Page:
Featured Whisky: Glen Garioch - To Peat or Not To Peat
When it comes to whisky, there can be many surprises, and very often we, whisky lovers, are willingly expectant of them. The surprises may lie in many aspects of our whisky journey: seeking for best price-quality options, determining the perfect age for the whisky, distinguishing the nuances of the eponymous official and independent bottlings, you name it…
Our last whisky dinner propelled us with the chance to “meet” one such surprise whisky, a new limited edition from the Glen Garioch Distillery, Glen Garioch Founder’s Reserve. You’ll be able to sample the finest range of Glen Garioch whiskies at both WoW San Francisco and Austin, but we’ll reveal a few enigmatic facts in this section.
The Glen Garioch Distillery may well be Scotland’s first licensed distillery. Varying dates are given as to its founding, but all are predated by an article in the Aberdeen Journal in 1785. Located on the eastern end of the Scottish Highlands, it’s also Scotland’s most easterly distillery, enjoying its own microclimate of Olmendrum town, famous for producing the finest barley in all of Scotland.
The taste of fine barley—sweet, fruity, and of a lightly spicy Highland character—all fell into place when we tasted the Glen Garioch 12- and 16-year-old expressions. But something felt different when we took a sip of the Founder’s Reserve, a bottling with no age statement. Was it a slight phenolic taste, raw spirit peat? Then how come the 12 and 16 year olds didn’t have even a slightest hint of peat? While we could actually stop right here to leave you mystified and waiting to find the answer from the whisky makers at the Expo, we’ll offer our version.
In its late history, the distillery overcame several changes of ownership, and in the mid-20th century, found itself in the hands of Stanley P. Morrison. Having learned the joys of peated whiskies at the malt maker’s schooling on Islay, Mr. Morrison (later becoming the owner of Morrison Bowmore), recognized the fashion and demand for peatier Islay whiskies, and added a light peat component to create a “traditional Highland malt.” This did much to the robust character of new Glen Garioch, and for the fortunes of the distillery.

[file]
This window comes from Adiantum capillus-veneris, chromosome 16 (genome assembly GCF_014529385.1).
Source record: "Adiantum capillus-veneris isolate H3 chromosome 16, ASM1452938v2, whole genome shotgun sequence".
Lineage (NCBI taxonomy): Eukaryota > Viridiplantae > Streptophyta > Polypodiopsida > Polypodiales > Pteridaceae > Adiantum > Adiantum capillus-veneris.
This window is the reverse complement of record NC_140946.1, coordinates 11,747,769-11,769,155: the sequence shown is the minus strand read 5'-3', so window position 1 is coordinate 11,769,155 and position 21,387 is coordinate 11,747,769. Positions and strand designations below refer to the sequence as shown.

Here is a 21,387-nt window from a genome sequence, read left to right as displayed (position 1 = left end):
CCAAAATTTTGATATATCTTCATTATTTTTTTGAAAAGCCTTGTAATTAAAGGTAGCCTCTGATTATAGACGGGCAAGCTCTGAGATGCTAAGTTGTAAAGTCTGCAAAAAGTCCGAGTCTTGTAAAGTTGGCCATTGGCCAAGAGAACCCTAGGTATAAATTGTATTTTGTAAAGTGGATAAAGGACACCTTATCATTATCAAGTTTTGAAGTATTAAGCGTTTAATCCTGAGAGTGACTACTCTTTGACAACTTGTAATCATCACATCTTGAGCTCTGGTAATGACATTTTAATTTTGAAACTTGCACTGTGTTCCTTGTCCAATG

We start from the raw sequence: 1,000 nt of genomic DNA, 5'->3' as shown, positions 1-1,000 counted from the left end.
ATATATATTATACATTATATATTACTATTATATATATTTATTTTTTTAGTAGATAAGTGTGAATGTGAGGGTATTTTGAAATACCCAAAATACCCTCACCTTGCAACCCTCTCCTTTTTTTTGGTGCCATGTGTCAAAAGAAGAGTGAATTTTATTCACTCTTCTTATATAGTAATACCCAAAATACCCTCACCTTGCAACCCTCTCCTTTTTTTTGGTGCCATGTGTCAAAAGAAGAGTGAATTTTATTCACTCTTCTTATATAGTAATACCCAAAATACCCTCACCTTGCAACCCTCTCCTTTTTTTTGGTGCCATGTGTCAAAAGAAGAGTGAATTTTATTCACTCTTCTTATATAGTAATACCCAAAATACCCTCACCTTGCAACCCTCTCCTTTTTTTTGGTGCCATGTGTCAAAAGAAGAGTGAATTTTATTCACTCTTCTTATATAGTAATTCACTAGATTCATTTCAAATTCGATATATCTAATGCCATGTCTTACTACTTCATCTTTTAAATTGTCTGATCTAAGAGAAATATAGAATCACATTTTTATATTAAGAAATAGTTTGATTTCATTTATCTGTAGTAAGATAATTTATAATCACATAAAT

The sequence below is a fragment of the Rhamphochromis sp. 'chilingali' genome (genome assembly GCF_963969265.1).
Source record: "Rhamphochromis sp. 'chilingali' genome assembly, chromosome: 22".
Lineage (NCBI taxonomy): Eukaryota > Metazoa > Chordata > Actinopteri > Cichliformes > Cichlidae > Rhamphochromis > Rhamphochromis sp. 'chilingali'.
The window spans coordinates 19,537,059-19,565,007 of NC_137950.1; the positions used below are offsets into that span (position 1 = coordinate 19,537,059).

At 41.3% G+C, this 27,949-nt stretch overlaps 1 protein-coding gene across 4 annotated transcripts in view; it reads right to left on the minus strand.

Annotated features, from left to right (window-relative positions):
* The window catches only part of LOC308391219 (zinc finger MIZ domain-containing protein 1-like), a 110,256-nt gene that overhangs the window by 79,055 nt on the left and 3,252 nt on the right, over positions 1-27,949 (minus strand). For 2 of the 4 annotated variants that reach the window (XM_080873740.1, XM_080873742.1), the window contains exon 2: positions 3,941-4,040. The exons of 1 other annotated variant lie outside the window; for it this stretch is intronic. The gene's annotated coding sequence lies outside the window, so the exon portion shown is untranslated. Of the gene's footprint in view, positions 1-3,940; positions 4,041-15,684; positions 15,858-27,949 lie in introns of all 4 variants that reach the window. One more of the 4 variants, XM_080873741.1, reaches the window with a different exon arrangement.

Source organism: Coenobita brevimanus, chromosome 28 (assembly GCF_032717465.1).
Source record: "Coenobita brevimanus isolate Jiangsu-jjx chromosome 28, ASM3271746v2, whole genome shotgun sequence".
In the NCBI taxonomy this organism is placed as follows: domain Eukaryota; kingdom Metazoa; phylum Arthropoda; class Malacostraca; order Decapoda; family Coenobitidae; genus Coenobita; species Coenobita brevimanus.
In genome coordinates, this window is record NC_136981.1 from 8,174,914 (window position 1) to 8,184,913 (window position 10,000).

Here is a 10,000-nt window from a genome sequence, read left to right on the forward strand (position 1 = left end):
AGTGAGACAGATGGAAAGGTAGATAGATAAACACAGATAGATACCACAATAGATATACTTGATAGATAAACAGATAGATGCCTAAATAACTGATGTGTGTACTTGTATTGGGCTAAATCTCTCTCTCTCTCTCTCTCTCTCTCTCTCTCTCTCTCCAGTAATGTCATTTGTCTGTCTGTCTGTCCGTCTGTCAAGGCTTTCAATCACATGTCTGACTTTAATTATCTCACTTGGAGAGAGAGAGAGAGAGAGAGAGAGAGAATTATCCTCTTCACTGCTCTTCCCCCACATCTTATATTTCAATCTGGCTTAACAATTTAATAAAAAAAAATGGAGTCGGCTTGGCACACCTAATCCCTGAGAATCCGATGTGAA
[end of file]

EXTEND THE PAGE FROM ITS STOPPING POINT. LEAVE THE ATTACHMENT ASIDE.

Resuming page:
Later in the century, the company was acquired by the Japanese Suntory, and Glen Garioch became part of the Morrison Bowmore Group, which includes Bowmore, Auchentoshan, and Glen Garioch. The distillery was mothballed, and when re-opened, the whisky was redone back to the total non-peaty style. The reason? We don’t know for sure; it may be that Suntory intended to diversify their portfolio with a distinct representative of each whisky region: Bowmore as a heavily peated Islander, Auchentoshan as the Lowland “gentlemen,” and Glen Garioch as a sweet and pleasing Highlander, with the right amount of spiciness, but not impish peat.
So, the subtle peat that we tasted in the Reserve could only have come from the old stock, old-style batches, notably the 1978 and 1990 vintage expressions, both of which are in the previous lightly peated style.
We are glad to have made your acquaintance, Glen Garioch, the surprise whisky of the evening. Paraphrasing the famous saying: “You never know what’s gonna come from that whisky bottle.”